A new tool has been launched to make it easier and more efficient for building industry professionals in the architecture, engineering and construction (AEC) space to access the Ontario Building Code (OBC).
Mybuildingcode.com provides a digital version of the OBC via a web and mobile application, making the regulations more accessible than the big binders full of thousands of pages that are often used on a daily basis by building officials and the AEC industry.
“Building officials use it on a daily basis. Engineers and architects use it as well. It’s very cumbersome to manoeuvre around, difficult to navigate and you’re constantly flipping back and forth, so it’s time consuming and not very easy to transport around,” Matt Farrell, one of the product managers and a municipal chief building official, told the Daily Commercial News. “Everything is going digital these days and you have the ability to use it on different platforms, whether it’s your computer, a tablet or your phone. The question was how do we translate what’s in that large document into something that is able to fit in the palm of your hand.”
The new product was developed by the AECO Innovation Lab, out of the AECO startup studio. AECO Innovation Lab provides research and business development services for AEC companies and government.
“40 pound” version no longer needed at sites
The new website and app were both officially launched at the Ontario Building Officials Association’s Virtual AMTS 2020 conference. The beta version of the app is available for free for a limited time.
“The program is built for users,” he said. “We used a lot of user experiences and developed it to mimic the way somebody would utilize the building code in terms of doing design or conception of a building in the design and engineering industry, or the way we verify construction is going to be in compliance through the regulatory field. We used the expertise of a lot of people on both sides of the industry to build the functionality of it.”
There are many benefits, said Farrell, including the ability to make informed decisions.
“Taking that 40 pound version of the building code onto a jobsite is not practical,” he said. “This will enable you to take the building code with you and have ability to answer questions or make decisions on compliance very quickly in the field. The construction industry is going to benefit because there won’t be holdups while the building official inspector goes to check on things.”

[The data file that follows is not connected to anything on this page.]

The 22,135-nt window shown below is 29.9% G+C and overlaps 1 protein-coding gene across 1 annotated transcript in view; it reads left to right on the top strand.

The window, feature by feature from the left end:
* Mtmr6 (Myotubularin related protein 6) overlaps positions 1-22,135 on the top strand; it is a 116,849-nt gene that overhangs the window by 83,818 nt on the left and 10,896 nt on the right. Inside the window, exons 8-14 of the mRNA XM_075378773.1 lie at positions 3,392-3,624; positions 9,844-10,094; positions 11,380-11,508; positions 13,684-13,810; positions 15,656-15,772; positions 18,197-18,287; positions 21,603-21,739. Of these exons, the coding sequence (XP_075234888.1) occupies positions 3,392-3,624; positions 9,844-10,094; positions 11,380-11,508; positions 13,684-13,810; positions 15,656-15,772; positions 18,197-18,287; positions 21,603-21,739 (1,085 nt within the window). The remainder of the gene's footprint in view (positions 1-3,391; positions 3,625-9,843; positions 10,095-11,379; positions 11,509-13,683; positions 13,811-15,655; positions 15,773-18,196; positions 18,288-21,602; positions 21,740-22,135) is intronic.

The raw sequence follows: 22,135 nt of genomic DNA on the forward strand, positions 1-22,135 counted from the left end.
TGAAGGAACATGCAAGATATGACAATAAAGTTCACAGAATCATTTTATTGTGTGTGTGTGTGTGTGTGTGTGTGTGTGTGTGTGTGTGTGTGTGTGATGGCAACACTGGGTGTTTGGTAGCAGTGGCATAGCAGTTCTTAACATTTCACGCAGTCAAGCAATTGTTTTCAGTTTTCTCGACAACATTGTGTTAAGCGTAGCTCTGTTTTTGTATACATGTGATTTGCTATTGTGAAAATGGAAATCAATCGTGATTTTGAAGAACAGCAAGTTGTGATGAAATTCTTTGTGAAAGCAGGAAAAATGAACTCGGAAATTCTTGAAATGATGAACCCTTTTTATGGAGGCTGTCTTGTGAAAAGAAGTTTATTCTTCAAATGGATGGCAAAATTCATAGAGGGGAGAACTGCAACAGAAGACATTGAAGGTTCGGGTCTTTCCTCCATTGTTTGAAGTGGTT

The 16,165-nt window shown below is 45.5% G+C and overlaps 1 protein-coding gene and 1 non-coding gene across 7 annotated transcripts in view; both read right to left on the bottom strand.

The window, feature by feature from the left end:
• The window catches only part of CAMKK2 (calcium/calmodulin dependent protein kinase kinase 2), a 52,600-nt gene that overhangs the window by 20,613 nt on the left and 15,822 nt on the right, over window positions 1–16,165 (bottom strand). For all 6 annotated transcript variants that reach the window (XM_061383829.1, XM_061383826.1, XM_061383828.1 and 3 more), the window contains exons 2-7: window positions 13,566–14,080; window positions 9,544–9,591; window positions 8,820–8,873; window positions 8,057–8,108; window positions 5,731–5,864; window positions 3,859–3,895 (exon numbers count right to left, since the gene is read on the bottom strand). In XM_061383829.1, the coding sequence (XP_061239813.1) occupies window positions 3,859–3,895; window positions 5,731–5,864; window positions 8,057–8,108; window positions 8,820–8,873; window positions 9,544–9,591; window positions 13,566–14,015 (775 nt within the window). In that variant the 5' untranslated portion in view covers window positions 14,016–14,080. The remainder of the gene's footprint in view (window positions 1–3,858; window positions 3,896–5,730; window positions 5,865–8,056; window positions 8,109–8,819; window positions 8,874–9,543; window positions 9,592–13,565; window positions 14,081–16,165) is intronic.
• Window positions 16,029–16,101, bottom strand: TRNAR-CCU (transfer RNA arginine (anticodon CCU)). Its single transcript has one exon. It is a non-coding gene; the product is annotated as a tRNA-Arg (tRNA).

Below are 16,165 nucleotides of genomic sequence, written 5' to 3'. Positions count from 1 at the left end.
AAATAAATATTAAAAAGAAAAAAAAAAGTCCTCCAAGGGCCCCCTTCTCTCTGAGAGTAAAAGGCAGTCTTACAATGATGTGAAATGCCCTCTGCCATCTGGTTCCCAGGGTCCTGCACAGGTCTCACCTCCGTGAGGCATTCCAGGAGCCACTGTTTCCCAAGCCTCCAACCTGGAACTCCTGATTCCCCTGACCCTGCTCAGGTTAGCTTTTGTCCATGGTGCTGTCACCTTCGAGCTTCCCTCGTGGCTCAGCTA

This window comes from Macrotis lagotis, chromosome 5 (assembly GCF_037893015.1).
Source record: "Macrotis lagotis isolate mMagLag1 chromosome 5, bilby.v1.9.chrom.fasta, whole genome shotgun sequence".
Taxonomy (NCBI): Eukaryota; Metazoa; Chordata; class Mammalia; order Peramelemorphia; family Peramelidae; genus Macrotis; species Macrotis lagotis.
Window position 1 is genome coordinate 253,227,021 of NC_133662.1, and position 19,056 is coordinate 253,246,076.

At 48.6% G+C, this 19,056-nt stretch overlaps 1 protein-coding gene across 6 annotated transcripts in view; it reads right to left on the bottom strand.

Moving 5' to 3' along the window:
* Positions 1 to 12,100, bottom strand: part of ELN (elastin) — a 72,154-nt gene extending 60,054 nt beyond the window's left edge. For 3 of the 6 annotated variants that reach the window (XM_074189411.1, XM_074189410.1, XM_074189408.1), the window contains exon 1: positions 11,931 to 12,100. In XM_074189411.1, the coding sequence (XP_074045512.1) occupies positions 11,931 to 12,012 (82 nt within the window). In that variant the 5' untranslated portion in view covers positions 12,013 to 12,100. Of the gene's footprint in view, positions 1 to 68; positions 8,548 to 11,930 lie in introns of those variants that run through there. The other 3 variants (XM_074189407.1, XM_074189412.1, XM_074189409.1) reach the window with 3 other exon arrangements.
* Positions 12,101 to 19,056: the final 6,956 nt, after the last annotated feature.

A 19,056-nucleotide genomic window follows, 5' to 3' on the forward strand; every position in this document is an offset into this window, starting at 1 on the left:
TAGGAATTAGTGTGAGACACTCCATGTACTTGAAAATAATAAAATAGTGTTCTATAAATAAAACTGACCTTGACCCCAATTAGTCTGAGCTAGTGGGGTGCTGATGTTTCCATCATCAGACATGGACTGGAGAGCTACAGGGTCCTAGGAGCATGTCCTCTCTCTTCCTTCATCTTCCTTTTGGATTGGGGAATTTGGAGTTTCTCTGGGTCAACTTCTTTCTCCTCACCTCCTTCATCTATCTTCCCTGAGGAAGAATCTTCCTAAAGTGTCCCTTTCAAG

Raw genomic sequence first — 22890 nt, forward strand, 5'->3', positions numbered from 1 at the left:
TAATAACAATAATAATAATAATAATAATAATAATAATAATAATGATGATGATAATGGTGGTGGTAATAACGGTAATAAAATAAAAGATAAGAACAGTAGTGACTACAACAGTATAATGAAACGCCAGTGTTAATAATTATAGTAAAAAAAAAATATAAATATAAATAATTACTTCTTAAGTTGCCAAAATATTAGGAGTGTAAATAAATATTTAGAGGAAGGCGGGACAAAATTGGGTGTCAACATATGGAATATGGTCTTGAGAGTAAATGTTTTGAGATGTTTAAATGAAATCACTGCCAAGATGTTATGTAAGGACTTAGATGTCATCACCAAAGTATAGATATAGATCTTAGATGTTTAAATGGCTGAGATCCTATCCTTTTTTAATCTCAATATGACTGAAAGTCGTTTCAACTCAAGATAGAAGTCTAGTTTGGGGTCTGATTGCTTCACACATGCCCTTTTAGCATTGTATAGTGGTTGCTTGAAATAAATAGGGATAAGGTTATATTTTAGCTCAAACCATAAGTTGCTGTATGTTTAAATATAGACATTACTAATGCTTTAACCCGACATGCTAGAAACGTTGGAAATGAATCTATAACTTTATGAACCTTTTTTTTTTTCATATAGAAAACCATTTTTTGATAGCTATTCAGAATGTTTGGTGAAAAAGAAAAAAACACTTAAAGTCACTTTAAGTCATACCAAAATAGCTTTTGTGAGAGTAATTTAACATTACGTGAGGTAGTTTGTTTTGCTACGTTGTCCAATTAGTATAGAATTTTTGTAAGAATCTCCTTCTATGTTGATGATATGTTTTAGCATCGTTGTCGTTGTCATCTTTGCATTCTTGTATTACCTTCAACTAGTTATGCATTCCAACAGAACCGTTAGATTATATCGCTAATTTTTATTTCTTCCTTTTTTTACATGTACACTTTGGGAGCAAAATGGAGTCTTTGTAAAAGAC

Search function helps with definitions, clarification
Mybuildingcode.com includes features such as a search function, linking of referenced regulations and exceptions and pop-up definitions for clarification.
“This is the beta version that we launched, and we are trying to enhance it more so in the future people can edit and they can personalize it,” said product manager Kamellia Shahi. “What we’re trying to do is to make the regulations more accessible for everybody so they can know what is inside the building code.”
Eventually, the team hopes to expand the features so users can add their own bookmarks and comments.
“If you see the Ontario Building Code that belongs to any building official or any person, they do have a lot of bookmarks and they write their own comments,” Shahi said. “What happens is after there is a new update, the new pages come and you have to take away the old pages and put the new ones. You lose all your bookmarks, you lose all your comments.
“We’re thinking of having the digital Ontario Building Code free as a base and then provide subscriptions for the advanced features,” she added.
User input will shape app’s evolution
Farrell said the app will change over time.
“That’s what our plan has been all along, we want user input as to how it should evolve,” he said.
“Currently it’s designed for more advanced users of the Building Code, people that are familiar with it, but our end goal is that people that aren’t as familiar with it, people who are looking up something for their own purpose, will be able to use it as a tool as well.”
The building code constantly evolves as well, he noted.
“We are in discussions about harmonization of building codes to the national level, so we realize that in the next five years even the content of what we’re designing is going to change,” said Farrell. “We’re really scratching the surface on bringing construction regulations to a digital format.”
Visit mybuildingcode.com to download the app.
Follow the author on Twitter @DCN_Angela.